Drivers of Turbulence in the Neutral Interstellar Medium of Dwarf Galaxies
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The cause of HI velocity dispersions in the interstellar medium (ISM) of galaxies is often attributed to star formation, but recent evidence has shown these two quantities are not connected in regions of low star formation. This lack of connection is most apparent in dwarf galaxies and the outer disks of spiral galaxies. However, unique data sets have recently been collected that can help address this discrepancy. The ACS Nearby Survey Treasury Project (ANGST) has measured time-resolved star formation histories (SFHs) in ∼70 nearby galaxies. The followup Very Large Array-ANGST survey (VLA-ANGST) provides complementary HI observations of a subset of ANGST galaxies. In this thesis, I explore the connection between star formation and HI kinematics in a number of nearby dwarf galaxies. I first present the Very Large Array-ACS Nearby Galaxy Survey Treasury Project (ANGST). VLA-ANGST was designed to provide high spatial and velocity resolution observations of the HI component of the interstellar medium (ISM) in ANGST galaxies. I describe the data calibration and imaging procedures, and then present the publicly-available data products. The observations from this survey and from The HI Nearby Galaxy Survey (THINGS) comprise the majority of data in my thesis. Using VLA-ANGST and THINGS data, I present a method to measure the average HI kinematics in a number of nearby dwarf galaxies by co-adding individual line-of-sight profiles. These "superprofiles" are composed of a central narrow peak (6-10 km/s) with higher velocity wings to either side. When scaled to the same half-width half-maximum, the shapes of the superprofiles are very similar. I interpret the central peak as representative of the average turbulent motion; the wings are then due to HI moving faster than expected compared to the average kinematics. I then compare the superprofile parameters to physical properties such as mass surface density and star formation intensity. The average velocity dispersion correlate most strongly with HI surface density, and do not show correlations with star formation intensity unless higher mass galaxies were included. The properties of the wings are more connected with star formation. By applying energy arguments, I determine that star formation can provide enough energy to drive the HI kinematics over 10 Myr timescales, while a gravitational instability cannot. I then extend this analysis to spatially-resolved scales in these galaxies, and generated superprofiles in regions determined by radius or by star formation intensity. These superprofiles provide a more direct comparison between HI kinematics and local ISM properties compared to the analysis on global scales. The spatially-resolved superprofiles indicate that star formation does not uniquely determine the HI velocity dispersion, but it does appear to provide a lower floor below which velocity dispersions cannot fall. I also find that the coupling efficiency between star formation and HI kinematics decreases with increasing star formation surface density, which may indicate that star formation energy couples more consistently to other phases of the ISM. I finally explore the timescale over which HI responds to star formation using a combination of VLA-ANGST, THINGS, and ANGST data. Using time-resolved SFHs from ANGST, I measure the average star formation rate as a function of time and compared it to present-day HI kinematics. I find that the HI kinematics are most strongly correlated with star formation that occurred 30-40 Myr ago, which supports the idea that supernova explosions are one driver of HI kinematics even in low star formation systems.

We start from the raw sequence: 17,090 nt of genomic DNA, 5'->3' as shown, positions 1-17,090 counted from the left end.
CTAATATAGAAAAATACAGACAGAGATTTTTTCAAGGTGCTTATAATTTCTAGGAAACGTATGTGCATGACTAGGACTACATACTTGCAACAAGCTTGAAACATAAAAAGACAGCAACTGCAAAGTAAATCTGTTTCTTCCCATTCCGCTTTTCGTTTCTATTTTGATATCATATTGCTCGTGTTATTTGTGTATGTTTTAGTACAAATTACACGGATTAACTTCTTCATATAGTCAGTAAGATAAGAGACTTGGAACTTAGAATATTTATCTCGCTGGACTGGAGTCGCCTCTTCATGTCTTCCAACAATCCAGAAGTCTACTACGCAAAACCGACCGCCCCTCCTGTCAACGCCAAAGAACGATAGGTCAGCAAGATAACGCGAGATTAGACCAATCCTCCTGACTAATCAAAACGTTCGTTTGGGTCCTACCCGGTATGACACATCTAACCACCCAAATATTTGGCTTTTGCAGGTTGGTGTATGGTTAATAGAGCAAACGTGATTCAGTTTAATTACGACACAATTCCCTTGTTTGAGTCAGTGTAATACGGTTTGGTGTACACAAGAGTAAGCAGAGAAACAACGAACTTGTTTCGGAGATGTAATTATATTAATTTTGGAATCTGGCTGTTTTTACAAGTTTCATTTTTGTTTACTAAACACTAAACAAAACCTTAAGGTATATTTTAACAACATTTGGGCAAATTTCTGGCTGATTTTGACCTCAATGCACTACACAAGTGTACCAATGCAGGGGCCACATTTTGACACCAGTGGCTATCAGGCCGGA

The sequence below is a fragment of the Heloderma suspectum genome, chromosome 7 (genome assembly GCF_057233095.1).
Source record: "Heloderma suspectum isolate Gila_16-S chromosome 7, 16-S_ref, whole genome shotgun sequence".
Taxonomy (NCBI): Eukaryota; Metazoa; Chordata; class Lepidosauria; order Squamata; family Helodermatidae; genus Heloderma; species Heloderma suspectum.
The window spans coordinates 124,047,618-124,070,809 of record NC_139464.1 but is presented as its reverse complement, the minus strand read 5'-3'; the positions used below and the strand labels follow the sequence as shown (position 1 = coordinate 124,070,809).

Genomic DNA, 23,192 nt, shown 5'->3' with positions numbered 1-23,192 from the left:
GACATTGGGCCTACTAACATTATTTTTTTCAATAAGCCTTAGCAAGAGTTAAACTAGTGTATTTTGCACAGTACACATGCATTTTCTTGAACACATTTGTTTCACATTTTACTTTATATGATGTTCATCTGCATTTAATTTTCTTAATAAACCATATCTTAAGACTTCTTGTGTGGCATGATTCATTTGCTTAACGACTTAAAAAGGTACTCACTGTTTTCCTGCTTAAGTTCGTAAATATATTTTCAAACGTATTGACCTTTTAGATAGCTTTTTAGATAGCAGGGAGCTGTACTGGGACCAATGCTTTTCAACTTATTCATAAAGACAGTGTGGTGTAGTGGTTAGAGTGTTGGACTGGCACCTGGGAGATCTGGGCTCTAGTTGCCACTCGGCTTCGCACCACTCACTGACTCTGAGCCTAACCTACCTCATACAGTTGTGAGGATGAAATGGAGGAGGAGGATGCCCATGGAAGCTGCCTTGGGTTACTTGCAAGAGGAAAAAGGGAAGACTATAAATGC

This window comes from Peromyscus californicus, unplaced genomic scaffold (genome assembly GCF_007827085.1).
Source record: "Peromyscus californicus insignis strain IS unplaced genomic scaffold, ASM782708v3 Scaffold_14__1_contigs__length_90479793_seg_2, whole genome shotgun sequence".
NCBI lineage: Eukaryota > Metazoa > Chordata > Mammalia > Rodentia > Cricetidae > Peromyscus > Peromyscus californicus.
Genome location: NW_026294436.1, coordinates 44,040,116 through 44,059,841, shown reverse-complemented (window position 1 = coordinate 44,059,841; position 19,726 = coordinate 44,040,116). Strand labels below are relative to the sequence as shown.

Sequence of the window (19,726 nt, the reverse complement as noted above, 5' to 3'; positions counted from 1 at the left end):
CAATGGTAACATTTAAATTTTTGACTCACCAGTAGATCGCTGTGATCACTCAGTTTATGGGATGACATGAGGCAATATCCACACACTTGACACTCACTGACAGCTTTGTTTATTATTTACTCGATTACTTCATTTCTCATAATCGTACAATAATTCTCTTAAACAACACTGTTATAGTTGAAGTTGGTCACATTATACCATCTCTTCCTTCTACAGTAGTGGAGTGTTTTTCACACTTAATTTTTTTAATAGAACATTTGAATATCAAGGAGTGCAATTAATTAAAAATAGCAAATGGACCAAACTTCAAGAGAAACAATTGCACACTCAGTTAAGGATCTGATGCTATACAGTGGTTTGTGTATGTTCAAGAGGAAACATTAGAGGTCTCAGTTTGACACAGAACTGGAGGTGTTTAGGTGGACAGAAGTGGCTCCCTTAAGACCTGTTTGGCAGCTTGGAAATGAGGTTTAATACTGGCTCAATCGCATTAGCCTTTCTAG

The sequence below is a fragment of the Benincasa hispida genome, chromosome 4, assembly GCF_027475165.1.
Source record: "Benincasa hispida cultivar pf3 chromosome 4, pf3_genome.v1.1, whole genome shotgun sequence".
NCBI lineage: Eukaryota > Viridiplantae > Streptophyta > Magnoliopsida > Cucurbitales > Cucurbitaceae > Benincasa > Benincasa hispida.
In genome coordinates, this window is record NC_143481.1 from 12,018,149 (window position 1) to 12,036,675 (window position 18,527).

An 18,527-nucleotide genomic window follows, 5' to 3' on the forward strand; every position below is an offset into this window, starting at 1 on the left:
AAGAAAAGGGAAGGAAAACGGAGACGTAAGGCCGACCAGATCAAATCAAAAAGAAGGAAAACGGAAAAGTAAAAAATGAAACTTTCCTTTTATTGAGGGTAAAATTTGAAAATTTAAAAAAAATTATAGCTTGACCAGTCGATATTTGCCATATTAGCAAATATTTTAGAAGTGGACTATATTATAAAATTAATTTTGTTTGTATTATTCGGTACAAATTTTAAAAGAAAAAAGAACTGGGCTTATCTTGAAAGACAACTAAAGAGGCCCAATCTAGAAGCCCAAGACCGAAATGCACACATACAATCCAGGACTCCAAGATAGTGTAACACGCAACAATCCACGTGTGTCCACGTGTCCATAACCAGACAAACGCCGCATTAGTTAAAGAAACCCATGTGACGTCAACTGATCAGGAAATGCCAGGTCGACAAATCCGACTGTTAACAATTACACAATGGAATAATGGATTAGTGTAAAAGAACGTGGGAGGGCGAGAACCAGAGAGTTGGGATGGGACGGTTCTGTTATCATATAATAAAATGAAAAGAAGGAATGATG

- Astronomy